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Appointing acting ministers unconstitutional

THE announced intention by Zanu PF to appoint acting ministers through the office of the president is not only unfortunate but it is as illegal as it is ill-thought-out.

Such a decision, which was made against the backdrop of a serious history of callous disregard to the GPA and lack of respect of the MDC-T as an equal partner is a decision with grave constitutional implications.
One of the obvious constitutional implications is that the execution of executive powers by this government is crippled. Executive power resides in the office of the President, the Prime Minister and Cabinet. The proper quorum and representation of Cabinet does not lie in individual ministries but in their respective political organs.
Put simply, Cabinet executive power is being shared by the three political parties represented in the same. That means that if one of the political parties withdraws from that Cabinet, then the same cannot function and the same cannot make any meaningful decisions. This has been evident in the last two weeks where this forum has been reduced to a talking shop.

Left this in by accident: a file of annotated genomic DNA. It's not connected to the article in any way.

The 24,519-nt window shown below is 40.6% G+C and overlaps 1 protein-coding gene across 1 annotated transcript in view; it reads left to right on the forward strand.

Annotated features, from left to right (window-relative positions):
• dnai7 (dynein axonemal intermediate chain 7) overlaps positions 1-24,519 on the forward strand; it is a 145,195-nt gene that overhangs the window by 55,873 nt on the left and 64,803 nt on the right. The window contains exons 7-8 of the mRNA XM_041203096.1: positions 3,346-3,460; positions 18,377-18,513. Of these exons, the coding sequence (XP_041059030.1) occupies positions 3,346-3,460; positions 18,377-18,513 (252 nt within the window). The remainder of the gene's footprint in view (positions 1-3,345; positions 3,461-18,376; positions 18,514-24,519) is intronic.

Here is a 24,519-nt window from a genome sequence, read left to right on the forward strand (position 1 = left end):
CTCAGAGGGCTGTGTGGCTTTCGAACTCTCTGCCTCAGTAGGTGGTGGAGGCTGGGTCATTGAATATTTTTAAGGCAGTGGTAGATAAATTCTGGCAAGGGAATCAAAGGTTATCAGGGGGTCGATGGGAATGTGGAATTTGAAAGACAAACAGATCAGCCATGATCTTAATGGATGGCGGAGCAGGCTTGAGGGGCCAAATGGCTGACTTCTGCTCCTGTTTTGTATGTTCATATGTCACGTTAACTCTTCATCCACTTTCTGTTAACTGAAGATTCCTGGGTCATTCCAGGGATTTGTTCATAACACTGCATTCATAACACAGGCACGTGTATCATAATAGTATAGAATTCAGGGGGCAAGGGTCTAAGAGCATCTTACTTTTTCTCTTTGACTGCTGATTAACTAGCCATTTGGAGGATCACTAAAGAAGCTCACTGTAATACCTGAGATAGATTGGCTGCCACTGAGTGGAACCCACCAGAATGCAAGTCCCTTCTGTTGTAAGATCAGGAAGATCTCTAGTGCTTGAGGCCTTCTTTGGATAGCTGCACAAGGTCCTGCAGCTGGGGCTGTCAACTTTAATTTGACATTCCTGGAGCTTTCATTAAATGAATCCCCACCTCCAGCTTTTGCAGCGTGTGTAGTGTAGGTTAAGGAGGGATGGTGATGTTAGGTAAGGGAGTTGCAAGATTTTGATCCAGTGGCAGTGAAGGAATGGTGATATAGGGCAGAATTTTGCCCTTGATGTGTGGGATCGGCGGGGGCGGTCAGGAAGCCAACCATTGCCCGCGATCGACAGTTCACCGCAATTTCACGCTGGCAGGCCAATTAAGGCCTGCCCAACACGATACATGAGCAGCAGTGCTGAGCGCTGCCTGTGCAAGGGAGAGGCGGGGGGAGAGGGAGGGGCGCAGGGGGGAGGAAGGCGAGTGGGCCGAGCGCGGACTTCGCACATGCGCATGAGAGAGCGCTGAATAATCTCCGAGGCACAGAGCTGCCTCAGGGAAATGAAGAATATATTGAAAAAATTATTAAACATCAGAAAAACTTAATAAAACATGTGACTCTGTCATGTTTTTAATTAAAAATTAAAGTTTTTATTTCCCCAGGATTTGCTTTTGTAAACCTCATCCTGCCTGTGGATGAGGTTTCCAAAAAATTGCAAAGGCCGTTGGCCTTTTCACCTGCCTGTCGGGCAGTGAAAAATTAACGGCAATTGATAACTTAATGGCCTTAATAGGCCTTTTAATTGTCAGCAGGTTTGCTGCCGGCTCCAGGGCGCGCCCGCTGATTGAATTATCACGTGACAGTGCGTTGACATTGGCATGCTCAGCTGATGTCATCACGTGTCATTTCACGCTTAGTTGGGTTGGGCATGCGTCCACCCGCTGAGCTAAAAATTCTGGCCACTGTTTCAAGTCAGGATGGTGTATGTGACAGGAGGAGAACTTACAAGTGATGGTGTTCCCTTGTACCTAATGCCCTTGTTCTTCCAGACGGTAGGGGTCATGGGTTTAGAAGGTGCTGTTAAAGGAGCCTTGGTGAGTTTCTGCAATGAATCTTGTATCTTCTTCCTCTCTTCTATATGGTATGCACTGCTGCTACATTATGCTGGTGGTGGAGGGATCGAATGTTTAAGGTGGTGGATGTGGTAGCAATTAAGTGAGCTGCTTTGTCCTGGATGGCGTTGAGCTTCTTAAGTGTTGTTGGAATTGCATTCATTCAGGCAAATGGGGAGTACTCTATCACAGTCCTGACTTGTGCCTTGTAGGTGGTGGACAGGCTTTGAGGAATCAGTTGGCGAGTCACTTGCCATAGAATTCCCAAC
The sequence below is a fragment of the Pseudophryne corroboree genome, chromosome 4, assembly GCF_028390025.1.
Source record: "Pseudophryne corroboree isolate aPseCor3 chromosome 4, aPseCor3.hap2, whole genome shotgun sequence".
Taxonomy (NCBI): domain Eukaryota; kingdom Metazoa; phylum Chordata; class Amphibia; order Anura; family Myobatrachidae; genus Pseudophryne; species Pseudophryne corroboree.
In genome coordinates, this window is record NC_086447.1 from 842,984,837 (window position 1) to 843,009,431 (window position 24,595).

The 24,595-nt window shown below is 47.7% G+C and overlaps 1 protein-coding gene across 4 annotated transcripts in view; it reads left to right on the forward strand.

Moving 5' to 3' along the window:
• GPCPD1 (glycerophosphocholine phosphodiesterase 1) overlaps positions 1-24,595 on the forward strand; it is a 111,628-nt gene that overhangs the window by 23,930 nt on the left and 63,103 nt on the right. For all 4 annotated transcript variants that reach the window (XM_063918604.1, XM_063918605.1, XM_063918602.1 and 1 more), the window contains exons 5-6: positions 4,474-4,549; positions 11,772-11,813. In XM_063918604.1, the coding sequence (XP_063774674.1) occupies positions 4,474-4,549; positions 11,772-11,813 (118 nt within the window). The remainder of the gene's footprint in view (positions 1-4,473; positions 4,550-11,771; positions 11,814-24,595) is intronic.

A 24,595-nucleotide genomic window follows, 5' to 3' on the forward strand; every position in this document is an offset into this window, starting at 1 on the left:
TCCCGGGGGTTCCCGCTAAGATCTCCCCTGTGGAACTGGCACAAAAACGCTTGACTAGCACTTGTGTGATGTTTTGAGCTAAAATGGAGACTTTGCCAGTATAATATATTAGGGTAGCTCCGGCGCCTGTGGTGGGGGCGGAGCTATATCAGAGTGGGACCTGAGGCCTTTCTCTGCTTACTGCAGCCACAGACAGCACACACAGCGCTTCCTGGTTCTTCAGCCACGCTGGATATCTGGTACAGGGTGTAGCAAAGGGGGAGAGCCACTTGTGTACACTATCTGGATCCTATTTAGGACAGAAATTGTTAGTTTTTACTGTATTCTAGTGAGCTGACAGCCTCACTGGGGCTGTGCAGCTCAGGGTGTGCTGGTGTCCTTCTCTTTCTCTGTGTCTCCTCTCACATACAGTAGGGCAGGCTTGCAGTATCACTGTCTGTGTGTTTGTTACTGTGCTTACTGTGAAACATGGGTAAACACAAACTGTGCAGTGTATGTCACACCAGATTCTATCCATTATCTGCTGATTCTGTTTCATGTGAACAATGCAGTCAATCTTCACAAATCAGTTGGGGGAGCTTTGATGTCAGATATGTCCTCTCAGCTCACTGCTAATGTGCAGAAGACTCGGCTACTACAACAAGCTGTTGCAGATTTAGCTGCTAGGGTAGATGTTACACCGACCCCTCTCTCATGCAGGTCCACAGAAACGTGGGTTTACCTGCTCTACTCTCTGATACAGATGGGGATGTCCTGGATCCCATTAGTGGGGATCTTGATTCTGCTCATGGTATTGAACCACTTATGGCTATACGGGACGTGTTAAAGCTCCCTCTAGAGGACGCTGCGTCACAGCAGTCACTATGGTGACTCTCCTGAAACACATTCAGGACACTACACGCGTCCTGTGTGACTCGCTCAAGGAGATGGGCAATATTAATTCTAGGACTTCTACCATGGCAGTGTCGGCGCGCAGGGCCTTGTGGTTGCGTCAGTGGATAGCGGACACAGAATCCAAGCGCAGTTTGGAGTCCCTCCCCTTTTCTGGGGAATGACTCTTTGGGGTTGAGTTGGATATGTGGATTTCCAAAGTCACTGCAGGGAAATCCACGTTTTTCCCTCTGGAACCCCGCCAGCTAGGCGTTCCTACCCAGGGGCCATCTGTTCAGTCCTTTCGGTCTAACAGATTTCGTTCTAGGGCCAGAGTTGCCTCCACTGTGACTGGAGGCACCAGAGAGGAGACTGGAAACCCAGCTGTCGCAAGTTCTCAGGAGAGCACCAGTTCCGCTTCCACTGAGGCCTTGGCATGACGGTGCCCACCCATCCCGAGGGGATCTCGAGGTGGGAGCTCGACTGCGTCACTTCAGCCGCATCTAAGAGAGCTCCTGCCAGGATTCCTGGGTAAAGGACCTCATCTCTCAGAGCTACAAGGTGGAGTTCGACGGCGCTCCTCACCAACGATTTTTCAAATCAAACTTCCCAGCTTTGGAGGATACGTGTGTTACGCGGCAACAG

The second critical implication is that to the extent that the president acts in consultation or in agreement with the prime minister on all key decisions of the state and to the extent that as a result of the disengagement the two are not meeting, this means that many key decisions are not being made. The conclusion on the appointments of constitutional bodies and commissions following interviews held by parliament is a case in point.

lMDC-T Information and Publicity Department.

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